2018 Tax Reform: Key Changes

Hello everyone,

We thought you might want a break from hearing us talk about finance, so we thought we’d change it up a bit with this newsletter and talk about something even more exciting – taxes!

Quite a few things are changing with the new tax reform law, so we wanted to synthesize and highlight what’s staying the same, what’s changing, and how it may impact you (and your taxes) in 2018 and beyond.

This information is intended to serve as a reference and guide to the new tax laws. It is not intended to be used as tax advice or as a definitive source. Please feel free to get in touch with us if you have any questions, but your CPA will be your best resource for specific questions pertaining to your personal circumstances.


The Tax Cuts and Jobs Act (TCJA) maintains seven individual income tax brackets. The chart below provides a comparison of income tax rates in 2017 and 2018-2025 (as these rates are set to expire after 2025).

*Under the act, the income thresholds for the individual tax brackets will be adjusted for inflation using the Chained Consumer Price Index for All Urban Consumers. This is a permanent change.

For those of you who don’t love spreadsheets, here’s a visual comparison:

Ordinary Income Tax Rates: 2017 to 2018-2025 Comparison

Source: https://www.congress.gov/bill/115th-congress/house-bill/1/text


Short-term capital gains are still taxed as ordinary income, so updated income tax rates above still apply.

For long-term capital gains and qualified dividends, the new tax law retains the 0%, 15%, and 20% rates. However, for 2018-2025, these rates have their own brackets that are no longer tied to ordinary income brackets. After 2018, these brackets will be indexed for inflation. For 2018, qualified dividends will face the following tax rates:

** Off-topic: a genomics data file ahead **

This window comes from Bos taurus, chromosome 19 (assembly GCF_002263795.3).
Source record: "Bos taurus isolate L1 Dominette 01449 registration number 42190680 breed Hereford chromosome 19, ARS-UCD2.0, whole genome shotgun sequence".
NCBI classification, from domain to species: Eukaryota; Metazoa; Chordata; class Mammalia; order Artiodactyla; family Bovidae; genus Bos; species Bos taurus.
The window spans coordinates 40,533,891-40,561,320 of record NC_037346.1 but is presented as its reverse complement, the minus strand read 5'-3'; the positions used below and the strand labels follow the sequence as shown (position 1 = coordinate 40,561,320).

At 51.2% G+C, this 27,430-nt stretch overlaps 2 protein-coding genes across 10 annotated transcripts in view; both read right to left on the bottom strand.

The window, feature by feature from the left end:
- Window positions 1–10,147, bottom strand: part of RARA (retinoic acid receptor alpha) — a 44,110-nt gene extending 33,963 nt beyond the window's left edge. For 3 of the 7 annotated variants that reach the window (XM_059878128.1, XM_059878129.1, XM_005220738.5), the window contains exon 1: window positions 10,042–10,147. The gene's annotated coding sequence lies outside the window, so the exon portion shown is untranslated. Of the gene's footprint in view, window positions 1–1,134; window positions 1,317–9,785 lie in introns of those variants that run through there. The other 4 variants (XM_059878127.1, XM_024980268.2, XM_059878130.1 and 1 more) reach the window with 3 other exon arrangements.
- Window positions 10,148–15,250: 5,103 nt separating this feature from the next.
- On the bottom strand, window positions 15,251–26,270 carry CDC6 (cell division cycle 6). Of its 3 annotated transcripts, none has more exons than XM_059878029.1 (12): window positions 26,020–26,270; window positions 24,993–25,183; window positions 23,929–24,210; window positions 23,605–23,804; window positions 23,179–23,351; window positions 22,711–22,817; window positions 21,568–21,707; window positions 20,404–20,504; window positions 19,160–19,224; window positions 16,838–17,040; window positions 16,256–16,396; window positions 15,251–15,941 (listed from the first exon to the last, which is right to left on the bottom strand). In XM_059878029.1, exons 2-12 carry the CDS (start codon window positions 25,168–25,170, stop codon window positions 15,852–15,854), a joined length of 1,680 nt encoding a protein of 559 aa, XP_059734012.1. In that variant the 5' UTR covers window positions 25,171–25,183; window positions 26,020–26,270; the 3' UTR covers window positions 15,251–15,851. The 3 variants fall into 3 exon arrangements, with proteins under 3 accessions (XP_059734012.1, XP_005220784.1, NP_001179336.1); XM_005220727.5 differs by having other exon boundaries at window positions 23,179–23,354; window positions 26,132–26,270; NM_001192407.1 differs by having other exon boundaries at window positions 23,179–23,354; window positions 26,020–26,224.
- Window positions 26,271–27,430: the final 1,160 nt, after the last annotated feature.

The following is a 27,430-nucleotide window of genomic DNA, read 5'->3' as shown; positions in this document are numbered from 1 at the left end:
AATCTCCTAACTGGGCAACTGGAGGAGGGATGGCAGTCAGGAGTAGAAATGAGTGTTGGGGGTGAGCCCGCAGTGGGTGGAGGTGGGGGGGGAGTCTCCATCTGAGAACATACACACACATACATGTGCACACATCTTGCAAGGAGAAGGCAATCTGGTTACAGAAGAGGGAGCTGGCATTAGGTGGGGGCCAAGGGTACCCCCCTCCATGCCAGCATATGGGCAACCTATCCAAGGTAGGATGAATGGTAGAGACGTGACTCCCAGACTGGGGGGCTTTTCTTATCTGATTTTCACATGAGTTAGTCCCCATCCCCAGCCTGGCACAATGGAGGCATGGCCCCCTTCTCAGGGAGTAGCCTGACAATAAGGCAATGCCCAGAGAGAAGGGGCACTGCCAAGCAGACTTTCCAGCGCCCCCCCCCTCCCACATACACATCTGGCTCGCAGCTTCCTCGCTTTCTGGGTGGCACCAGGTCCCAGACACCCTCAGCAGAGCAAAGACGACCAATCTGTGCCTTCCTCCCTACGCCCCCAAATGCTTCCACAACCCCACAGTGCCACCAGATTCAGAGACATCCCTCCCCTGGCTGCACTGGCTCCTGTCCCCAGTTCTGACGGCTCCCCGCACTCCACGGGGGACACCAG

Below are the taxes on self-employment income up to $128,700 for 2018. Once self-employment taxes are calculated, half of that amount is deductible when calculating overall AGI for that year.


The maximum contribution to an employer-sponsored retirement plan (such as a 401(k)) increased from $18,000 in 2017 to $18,500 in 2018.


The maximum annual contributions to Roth IRAs are staying the same in 2018 ($5,500 for those under age 50; $6,500 for those 50 and older). The income limitations for Roth IRA contributions have increased slightly, and begin to be phased out when adjusted gross income (AGI) reaches $189,000 for joint filers and $120,000 for single filers.


The enacted bill substantially increases the standard deduction to $12,000 for single taxpayers and $24,000 for married taxpayers filing jointly. Increased standard deductions will allow many individuals to avoid itemizing their deductions.


The mortgage interest deduction will be limited to interest on $750,000 ($375,000 for married filing separate taxpayers) of acquisition indebtedness on a taxpayer’s primary and secondary residences. Mortgages existing on or before December 15, 2017 are grandfathered under the prior-law $1 million threshold. The interest deduction for home equity indebtedness is repealed.


State and local income, sales and property tax deductions are limited to an itemized deduction of up to $10,000 ($5,000 for married taxpayers filing a separate return).

Below is an infographic showing state income tax levels across the country.


The deduction for personal exemptions is repealed.


The child tax credit increases to $2,000 per qualifying child (double the amount under previous law). Of this amount, $1,400 per qualifying child will be refundable. The credit begins to phase out for married filing joint taxpayers with adjusted gross income in excess of $400,000. In addition to the credit for qualifying children, a $500 nonrefundable credit is available for qualifying dependents other than children.

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